(I wrote this letter to my public library system tonight.)
I never thought I'd write this kind of letter, but there's a book I'd like to see removed from the library. My complaint is not about Smut or Profanity or any of the usual candidates, though: it's atrocious editing that has given me a case of the fantods. The publishers deserve 40 lashes with a wet noodle.
Title: The Smart Home Buyer's Handbook
Author: David Keating
Let's studiously avoid the weirdest problems, like the fact that page 187 inexplicably appears to the left of page 186. No, what troubles me is that this book wastes the reader's time due to poor copyediting and poor illustrations. Witness the first new paragraph on page 206:
"Therefore, weigh carefully his assurance of a well built and suitable product? Likewise, a real estate broker doesn't make money unless he closes a deal, so don't be swayed by his advice and assurances? And, since the compensation and job security of most bankers is based on the number of loans they close, don't be duped by their friendly willingness to lend you money, lots of money?"
Someone is addicted to question marks at Open Road Publishing, and they've clearly sold all the labels from their illustrations in order to finance their punctuation habit. Look at page 97, if you think your stomach is
strong enough. It's fine that the photo (however unnecessarily wide the angle) is labeled "Wood Frame Construction", but the diagram above it is simply labeled "Diagram". Worse yet, the parts in that cutaway drawing of a wall aren't labeled. I'm tempted to grab a pen and start drawing arrows to point out the studs, the sill, the drywall, the insulation, the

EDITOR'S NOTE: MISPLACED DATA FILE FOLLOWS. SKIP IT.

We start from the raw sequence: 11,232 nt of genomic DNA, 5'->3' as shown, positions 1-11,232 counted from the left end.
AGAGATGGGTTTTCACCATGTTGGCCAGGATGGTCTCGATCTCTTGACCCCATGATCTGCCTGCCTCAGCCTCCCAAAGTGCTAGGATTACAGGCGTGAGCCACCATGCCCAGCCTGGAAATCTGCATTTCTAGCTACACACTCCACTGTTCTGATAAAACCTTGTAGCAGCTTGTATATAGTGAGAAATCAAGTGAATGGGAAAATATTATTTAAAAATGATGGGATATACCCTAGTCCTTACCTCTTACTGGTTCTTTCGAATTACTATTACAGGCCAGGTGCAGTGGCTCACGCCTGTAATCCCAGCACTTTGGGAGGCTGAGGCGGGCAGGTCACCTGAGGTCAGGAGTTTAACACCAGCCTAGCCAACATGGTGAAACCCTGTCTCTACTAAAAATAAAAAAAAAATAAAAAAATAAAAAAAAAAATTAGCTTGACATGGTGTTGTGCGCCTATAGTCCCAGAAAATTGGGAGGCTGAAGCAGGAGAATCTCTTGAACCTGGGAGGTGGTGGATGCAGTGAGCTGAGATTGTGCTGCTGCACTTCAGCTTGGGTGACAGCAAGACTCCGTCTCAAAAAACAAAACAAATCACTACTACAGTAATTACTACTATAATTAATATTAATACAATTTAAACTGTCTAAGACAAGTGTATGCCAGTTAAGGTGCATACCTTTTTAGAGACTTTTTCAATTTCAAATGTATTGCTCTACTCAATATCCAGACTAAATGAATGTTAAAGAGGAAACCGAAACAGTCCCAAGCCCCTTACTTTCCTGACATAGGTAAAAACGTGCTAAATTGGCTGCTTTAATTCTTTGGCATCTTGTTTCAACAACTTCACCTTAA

sheathing, and the exterior wall.
Even if you were to charitably overlook all this, the author's writing style is enough to drive the Optimist Club to thoughts of mass suicide. I don't want to hazard a guess as to how many times I read: "The pros of X
are: it is cheap and it is easy to install. The cons are: it is unreliable." I suggest that the author had a crush on his composition teacher in ninth grade and never deigned to learn how to write anything but a five-paragraph essay.
Please, for the good of my fellow readers, deselect this book at the first opportunity. Use it for a roof shingle, throw darts at it, or keep it on hand in case the restroom supplies run low, but please don't allow anyone else's time to be wasted.
(my then-current mailing address)
The book is still available at three libraries in the county. There's no accounting for taste.